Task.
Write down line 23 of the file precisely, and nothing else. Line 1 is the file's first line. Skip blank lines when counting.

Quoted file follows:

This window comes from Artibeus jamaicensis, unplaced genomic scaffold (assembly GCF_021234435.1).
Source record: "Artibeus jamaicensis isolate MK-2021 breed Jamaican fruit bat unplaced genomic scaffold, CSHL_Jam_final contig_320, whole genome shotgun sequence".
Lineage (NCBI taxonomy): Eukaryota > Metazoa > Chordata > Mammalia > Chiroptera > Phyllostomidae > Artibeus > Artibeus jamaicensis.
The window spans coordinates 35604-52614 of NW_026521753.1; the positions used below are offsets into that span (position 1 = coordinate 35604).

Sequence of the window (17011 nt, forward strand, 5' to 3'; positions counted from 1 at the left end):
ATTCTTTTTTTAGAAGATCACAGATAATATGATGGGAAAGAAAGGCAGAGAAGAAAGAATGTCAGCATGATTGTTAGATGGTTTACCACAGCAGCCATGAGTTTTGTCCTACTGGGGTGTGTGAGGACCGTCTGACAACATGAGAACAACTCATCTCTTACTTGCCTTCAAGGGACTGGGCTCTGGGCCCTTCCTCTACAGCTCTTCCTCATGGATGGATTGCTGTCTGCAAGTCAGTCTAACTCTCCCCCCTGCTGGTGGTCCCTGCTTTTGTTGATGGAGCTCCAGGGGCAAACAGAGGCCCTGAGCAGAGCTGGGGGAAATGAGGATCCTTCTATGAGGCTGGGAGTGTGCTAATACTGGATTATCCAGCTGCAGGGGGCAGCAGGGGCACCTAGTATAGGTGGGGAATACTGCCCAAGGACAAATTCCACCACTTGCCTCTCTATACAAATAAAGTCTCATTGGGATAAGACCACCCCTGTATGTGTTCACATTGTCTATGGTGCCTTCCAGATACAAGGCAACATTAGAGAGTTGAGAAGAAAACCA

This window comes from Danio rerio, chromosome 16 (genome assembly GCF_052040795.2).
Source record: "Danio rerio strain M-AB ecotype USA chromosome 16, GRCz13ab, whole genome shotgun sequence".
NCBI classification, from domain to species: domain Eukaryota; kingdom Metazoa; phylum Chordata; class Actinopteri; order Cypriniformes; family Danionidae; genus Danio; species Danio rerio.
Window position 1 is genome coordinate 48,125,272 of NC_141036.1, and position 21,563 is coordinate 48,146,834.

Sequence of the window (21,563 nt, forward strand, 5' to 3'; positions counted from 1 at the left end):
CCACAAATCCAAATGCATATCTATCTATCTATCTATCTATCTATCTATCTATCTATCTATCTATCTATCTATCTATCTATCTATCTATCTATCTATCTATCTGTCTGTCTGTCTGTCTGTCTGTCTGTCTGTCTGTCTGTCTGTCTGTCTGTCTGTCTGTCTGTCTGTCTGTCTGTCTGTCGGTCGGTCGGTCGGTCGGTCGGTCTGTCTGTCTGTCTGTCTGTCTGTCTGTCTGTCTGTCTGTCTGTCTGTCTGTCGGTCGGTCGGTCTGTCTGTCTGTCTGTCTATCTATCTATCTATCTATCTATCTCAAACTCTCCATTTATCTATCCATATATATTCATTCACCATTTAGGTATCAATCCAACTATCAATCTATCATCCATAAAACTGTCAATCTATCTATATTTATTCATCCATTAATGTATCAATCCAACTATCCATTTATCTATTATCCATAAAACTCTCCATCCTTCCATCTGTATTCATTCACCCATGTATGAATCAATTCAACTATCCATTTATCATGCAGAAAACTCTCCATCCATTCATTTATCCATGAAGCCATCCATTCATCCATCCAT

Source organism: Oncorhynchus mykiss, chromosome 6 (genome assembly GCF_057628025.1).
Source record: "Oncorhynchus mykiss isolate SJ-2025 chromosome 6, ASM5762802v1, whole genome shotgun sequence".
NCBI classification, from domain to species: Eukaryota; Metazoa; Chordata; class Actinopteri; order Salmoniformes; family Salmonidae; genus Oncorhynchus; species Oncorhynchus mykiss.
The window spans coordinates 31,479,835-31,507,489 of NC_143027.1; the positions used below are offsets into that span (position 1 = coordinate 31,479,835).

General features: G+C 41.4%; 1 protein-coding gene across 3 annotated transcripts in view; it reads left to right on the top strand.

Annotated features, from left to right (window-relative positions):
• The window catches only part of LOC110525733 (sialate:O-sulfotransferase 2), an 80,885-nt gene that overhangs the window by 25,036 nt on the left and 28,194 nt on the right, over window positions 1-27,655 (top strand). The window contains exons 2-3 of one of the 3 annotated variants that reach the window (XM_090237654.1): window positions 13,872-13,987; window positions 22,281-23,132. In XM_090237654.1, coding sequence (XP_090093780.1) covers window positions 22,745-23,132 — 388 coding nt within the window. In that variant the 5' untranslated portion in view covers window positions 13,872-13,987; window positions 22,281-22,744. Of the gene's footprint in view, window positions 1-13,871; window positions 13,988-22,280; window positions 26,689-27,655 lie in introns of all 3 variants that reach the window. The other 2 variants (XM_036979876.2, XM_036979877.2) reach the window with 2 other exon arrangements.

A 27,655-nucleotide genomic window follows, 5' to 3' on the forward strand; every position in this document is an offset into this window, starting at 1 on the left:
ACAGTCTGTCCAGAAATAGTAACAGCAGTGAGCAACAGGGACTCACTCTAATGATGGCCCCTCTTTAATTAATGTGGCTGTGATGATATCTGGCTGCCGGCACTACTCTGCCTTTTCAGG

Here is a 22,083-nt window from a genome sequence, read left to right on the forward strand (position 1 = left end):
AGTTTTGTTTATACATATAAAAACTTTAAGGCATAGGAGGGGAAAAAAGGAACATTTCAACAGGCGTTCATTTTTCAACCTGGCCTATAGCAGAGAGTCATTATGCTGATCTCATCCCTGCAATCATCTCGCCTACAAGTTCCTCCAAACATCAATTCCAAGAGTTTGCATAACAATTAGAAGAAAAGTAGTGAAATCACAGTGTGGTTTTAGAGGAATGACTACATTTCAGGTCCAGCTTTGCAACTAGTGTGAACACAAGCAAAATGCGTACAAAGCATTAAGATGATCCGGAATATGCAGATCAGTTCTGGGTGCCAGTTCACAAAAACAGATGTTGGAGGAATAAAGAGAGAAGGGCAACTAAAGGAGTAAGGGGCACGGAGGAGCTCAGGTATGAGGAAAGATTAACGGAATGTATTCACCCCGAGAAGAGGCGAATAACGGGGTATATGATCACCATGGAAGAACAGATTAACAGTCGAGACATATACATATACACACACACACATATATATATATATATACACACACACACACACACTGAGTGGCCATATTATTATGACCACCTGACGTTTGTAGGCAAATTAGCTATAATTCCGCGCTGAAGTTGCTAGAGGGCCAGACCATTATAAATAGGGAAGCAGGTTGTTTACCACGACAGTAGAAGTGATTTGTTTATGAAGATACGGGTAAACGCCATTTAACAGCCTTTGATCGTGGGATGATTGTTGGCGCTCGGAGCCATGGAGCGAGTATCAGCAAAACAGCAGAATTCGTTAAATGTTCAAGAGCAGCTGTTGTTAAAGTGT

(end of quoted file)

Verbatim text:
AGTTTTGTTTATACATATAAAAACTTTAAGGCATAGGAGGGGAAAAAAGGAACATTTCAACAGGCGTTCATTTTTCAACCTGGCCTATAGCAGAGAGTCATTATGCTGATCTCATCCCTGCAATCATCTCGCCTACAAGTTCCTCCAAACATCAATTCCAAGAGTTTGCATAACAATTAGAAGAAAAGTAGTGAAATCACAGTGTGGTTTTAGAGGAATGACTACATTTCAGGTCCAGCTTTGCAACTAGTGTGAACACAAGCAAAATGCGTACAAAGCATTAAGATGATCCGGAATATGCAGATCAGTTCTGGGTGCCAGTTCACAAAAACAGATGTTGGAGGAATAAAGAGAGAAGGGCAACTAAAGGAGTAAGGGGCACGGAGGAGCTCAGGTATGAGGAAAGATTAACGGAATGTATTCACCCCGAGAAGAGGCGAATAACGGGGTATATGATCACCATGGAAGAACAGATTAACAGTCGAGACATATACATATACACACACACACATATATATATATATATACACACACACACACACACTGAGTGGCCATATTATTATGACCACCTGACGTTTGTAGGCAAATTAGCTATAATTCCGCGCTGAAGTTGCTAGAGGGCCAGACCATTATAAATAGGGAAGCAGGTTGTTTACCACGACAGTAGAAGTGATTTGTTTATGAAGATACGGGTAAACGCCATTTAACAGCCTTTGATCGTGGGATGATTGTTGGCGCTCGGAGCCATGGAGCGAGTATCAGCAAAACAGCAGAATTCGTTAAATGTTCAAGAGCAGCTGTTGTTAAAGTGT